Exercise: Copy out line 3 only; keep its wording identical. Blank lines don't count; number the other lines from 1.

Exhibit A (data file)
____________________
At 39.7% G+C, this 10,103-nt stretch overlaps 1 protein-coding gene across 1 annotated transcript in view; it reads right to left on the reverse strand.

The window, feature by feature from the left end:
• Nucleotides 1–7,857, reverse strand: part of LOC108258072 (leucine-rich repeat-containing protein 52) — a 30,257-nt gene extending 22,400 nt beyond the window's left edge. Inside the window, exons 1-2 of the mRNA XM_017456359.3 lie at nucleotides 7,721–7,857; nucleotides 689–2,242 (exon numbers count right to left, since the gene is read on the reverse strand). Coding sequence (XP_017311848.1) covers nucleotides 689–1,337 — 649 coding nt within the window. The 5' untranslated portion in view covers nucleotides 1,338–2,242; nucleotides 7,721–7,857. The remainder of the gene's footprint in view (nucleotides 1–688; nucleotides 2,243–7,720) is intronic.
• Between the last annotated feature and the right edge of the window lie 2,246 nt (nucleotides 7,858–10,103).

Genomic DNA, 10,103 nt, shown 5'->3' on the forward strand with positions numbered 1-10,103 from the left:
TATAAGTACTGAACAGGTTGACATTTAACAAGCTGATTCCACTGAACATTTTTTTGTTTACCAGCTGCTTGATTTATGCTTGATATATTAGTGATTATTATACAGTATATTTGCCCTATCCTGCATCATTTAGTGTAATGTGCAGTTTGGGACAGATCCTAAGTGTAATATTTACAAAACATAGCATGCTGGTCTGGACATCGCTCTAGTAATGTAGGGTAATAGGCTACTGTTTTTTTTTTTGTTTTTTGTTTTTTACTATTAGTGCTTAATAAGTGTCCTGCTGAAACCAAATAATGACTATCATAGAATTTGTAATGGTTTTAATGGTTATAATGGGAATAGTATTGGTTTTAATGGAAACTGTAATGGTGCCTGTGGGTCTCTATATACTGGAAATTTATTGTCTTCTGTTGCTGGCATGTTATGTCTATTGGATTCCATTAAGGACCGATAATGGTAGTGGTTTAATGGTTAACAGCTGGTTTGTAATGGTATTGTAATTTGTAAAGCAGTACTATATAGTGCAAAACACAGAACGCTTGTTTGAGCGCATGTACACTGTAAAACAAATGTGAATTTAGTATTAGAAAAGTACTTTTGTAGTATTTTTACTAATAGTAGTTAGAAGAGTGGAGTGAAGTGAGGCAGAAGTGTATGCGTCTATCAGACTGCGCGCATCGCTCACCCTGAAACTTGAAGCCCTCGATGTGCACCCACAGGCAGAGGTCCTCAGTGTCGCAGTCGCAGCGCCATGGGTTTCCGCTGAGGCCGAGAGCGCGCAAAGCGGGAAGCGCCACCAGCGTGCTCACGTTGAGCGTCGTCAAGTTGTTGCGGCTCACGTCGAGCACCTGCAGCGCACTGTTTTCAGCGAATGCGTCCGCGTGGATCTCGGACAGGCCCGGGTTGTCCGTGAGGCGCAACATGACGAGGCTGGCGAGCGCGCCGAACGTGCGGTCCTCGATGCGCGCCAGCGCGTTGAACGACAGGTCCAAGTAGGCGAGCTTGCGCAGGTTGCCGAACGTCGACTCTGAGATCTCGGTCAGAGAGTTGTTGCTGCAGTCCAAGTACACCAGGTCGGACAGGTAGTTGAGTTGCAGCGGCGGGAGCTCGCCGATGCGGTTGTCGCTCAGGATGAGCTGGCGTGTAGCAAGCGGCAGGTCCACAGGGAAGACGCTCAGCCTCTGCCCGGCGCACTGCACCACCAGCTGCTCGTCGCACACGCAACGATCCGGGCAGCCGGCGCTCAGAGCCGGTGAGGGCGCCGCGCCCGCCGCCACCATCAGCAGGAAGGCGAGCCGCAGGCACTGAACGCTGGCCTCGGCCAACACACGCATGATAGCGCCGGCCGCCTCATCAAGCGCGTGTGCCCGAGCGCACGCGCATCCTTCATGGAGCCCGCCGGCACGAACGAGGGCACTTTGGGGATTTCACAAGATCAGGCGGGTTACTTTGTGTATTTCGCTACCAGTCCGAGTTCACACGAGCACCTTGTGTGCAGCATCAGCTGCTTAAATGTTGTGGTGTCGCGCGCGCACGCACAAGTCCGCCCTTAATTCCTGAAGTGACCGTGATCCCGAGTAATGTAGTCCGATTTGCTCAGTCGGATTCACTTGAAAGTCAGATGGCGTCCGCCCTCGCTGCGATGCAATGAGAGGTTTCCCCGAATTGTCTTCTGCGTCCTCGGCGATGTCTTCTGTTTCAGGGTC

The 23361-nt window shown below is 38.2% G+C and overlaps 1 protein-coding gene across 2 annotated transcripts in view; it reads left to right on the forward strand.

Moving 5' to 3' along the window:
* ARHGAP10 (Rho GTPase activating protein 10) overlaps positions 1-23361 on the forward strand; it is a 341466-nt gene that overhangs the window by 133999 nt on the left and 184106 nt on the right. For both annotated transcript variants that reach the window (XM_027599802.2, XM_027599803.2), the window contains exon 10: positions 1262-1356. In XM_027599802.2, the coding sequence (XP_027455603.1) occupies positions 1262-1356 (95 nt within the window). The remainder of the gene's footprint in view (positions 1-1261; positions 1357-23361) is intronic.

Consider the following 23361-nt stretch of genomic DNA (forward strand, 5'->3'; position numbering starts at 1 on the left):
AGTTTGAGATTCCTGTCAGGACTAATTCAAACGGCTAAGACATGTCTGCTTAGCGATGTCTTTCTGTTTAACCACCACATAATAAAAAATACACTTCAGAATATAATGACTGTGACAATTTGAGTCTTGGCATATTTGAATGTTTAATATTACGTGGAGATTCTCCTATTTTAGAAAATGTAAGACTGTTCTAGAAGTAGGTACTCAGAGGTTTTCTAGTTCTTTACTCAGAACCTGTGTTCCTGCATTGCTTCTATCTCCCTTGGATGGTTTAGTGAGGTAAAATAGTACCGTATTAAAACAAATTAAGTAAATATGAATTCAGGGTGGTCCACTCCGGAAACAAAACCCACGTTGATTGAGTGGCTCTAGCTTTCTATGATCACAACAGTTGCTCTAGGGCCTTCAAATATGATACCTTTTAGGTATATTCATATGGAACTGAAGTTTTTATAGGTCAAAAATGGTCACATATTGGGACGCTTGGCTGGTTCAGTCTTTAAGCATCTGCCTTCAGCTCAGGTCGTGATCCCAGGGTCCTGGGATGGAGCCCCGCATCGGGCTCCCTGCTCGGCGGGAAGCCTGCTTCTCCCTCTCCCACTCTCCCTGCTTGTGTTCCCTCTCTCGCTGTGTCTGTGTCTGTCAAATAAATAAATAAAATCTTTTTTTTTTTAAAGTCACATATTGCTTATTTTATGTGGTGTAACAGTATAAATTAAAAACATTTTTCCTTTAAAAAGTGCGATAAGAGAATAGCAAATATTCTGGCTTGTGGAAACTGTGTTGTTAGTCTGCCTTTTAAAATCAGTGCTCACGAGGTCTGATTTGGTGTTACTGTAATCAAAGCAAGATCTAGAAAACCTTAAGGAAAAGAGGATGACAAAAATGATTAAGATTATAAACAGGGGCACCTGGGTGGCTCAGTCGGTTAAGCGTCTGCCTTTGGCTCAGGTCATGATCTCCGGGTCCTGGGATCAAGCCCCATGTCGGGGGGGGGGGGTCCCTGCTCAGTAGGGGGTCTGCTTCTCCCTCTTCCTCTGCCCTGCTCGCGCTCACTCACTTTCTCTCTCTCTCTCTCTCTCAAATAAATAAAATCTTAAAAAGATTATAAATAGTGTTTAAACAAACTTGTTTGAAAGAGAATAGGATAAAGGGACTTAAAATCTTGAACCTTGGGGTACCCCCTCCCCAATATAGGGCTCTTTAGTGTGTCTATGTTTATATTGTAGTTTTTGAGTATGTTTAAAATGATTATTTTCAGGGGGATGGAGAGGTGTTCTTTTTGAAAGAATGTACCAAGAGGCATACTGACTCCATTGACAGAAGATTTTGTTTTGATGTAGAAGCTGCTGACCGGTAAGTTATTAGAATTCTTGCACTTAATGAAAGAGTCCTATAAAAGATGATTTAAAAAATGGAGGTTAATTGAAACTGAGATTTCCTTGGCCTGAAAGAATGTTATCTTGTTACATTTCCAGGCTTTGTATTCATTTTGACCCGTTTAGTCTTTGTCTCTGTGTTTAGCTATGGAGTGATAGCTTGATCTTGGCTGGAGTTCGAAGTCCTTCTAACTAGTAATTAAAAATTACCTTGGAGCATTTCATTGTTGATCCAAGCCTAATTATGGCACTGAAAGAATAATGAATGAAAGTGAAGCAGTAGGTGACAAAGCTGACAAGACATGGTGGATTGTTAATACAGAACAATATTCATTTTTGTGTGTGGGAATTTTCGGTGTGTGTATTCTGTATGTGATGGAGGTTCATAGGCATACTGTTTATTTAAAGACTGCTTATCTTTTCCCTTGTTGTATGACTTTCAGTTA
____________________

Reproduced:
• Nucleotides 1–7,857, reverse strand: part of LOC108258072 (leucine-rich repeat-containing protein 52) — a 30,257-nt gene extending 22,400 nt beyond the window's left edge. Inside the window, exons 1-2 of the mRNA XM_017456359.3 lie at nucleotides 7,721–7,857; nucleotides 689–2,242 (exon numbers count right to left, since the gene is read on the reverse strand). Coding sequence (XP_017311848.1) covers nucleotides 689–1,337 — 649 coding nt within the window. The 5' untranslated portion in view covers nucleotides 1,338–2,242; nucleotides 7,721–7,857. The remainder of the gene's footprint in view (nucleotides 1–688; nucleotides 2,243–7,720) is intronic.